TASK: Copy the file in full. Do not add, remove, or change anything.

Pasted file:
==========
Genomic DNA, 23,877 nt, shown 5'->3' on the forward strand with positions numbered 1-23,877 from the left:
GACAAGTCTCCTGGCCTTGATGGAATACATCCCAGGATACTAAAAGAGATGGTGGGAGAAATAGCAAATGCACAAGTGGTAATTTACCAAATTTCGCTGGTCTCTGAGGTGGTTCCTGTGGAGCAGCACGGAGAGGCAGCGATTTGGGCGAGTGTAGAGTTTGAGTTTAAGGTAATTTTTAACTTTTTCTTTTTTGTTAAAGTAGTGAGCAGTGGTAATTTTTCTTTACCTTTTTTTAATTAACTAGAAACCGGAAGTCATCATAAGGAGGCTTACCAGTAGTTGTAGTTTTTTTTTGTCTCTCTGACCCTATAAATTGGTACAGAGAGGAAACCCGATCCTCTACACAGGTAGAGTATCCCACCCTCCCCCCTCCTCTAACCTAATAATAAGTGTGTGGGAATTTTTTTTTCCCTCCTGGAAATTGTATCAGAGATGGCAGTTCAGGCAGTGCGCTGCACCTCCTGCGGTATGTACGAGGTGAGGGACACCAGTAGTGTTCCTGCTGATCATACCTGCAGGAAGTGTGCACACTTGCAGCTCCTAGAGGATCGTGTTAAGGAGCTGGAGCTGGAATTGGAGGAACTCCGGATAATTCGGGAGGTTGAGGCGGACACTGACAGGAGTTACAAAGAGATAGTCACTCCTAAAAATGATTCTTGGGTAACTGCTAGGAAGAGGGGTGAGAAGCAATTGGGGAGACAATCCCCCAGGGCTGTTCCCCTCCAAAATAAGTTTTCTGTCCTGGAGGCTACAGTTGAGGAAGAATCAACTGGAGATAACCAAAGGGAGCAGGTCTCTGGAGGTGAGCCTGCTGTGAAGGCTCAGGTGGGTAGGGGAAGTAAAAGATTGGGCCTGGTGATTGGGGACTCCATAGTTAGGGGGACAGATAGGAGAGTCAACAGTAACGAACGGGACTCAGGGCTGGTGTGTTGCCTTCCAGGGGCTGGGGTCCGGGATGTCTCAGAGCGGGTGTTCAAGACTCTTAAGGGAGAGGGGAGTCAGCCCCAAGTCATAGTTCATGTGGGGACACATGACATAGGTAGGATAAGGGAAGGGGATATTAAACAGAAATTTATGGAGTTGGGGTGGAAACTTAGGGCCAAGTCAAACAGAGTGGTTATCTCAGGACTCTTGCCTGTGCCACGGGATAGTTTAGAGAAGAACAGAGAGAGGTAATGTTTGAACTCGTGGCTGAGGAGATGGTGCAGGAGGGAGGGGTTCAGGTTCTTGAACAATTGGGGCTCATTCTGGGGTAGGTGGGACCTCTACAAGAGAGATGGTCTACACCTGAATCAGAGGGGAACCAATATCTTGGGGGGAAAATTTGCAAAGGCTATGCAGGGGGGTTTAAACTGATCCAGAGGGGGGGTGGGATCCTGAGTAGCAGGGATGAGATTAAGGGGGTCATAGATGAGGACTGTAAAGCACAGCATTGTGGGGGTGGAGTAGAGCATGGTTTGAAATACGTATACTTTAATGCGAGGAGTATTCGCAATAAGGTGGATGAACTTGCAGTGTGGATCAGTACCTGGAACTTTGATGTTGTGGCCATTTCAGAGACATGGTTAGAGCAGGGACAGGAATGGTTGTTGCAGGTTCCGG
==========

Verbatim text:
Genomic DNA, 23,877 nt, shown 5'->3' on the forward strand with positions numbered 1-23,877 from the left:
GACAAGTCTCCTGGCCTTGATGGAATACATCCCAGGATACTAAAAGAGATGGTGGGAGAAATAGCAAATGCACAAGTGGTAATTTACCAAATTTCGCTGGTCTCTGAGGTGGTTCCTGTGGAGCAGCACGGAGAGGCAGCGATTTGGGCGAGTGTAGAGTTTGAGTTTAAGGTAATTTTTAACTTTTTCTTTTTTGTTAAAGTAGTGAGCAGTGGTAATTTTTCTTTACCTTTTTTTAATTAACTAGAAACCGGAAGTCATCATAAGGAGGCTTACCAGTAGTTGTAGTTTTTTTTTGTCTCTCTGACCCTATAAATTGGTACAGAGAGGAAACCCGATCCTCTACACAGGTAGAGTATCCCACCCTCCCCCCTCCTCTAACCTAATAATAAGTGTGTGGGAATTTTTTTTTCCCTCCTGGAAATTGTATCAGAGATGGCAGTTCAGGCAGTGCGCTGCACCTCCTGCGGTATGTACGAGGTGAGGGACACCAGTAGTGTTCCTGCTGATCATACCTGCAGGAAGTGTGCACACTTGCAGCTCCTAGAGGATCGTGTTAAGGAGCTGGAGCTGGAATTGGAGGAACTCCGGATAATTCGGGAGGTTGAGGCGGACACTGACAGGAGTTACAAAGAGATAGTCACTCCTAAAAATGATTCTTGGGTAACTGCTAGGAAGAGGGGTGAGAAGCAATTGGGGAGACAATCCCCCAGGGCTGTTCCCCTCCAAAATAAGTTTTCTGTCCTGGAGGCTACAGTTGAGGAAGAATCAACTGGAGATAACCAAAGGGAGCAGGTCTCTGGAGGTGAGCCTGCTGTGAAGGCTCAGGTGGGTAGGGGAAGTAAAAGATTGGGCCTGGTGATTGGGGACTCCATAGTTAGGGGGACAGATAGGAGAGTCAACAGTAACGAACGGGACTCAGGGCTGGTGTGTTGCCTTCCAGGGGCTGGGGTCCGGGATGTCTCAGAGCGGGTGTTCAAGACTCTTAAGGGAGAGGGGAGTCAGCCCCAAGTCATAGTTCATGTGGGGACACATGACATAGGTAGGATAAGGGAAGGGGATATTAAACAGAAATTTATGGAGTTGGGGTGGAAACTTAGGGCCAAGTCAAACAGAGTGGTTATCTCAGGACTCTTGCCTGTGCCACGGGATAGTTTAGAGAAGAACAGAGAGAGGTAATGTTTGAACTCGTGGCTGAGGAGATGGTGCAGGAGGGAGGGGTTCAGGTTCTTGAACAATTGGGGCTCATTCTGGGGTAGGTGGGACCTCTACAAGAGAGATGGTCTACACCTGAATCAGAGGGGAACCAATATCTTGGGGGGAAAATTTGCAAAGGCTATGCAGGGGGGTTTAAACTGATCCAGAGGGGGGGTGGGATCCTGAGTAGCAGGGATGAGATTAAGGGGGTCATAGATGAGGACTGTAAAGCACAGCATTGTGGGGGTGGAGTAGAGCATGGTTTGAAATACGTATACTTTAATGCGAGGAGTATTCGCAATAAGGTGGATGAACTTGCAGTGTGGATCAGTACCTGGAACTTTGATGTTGTGGCCATTTCAGAGACATGGTTAGAGCAGGGACAGGAATGGTTGTTGCAGGTTCCGG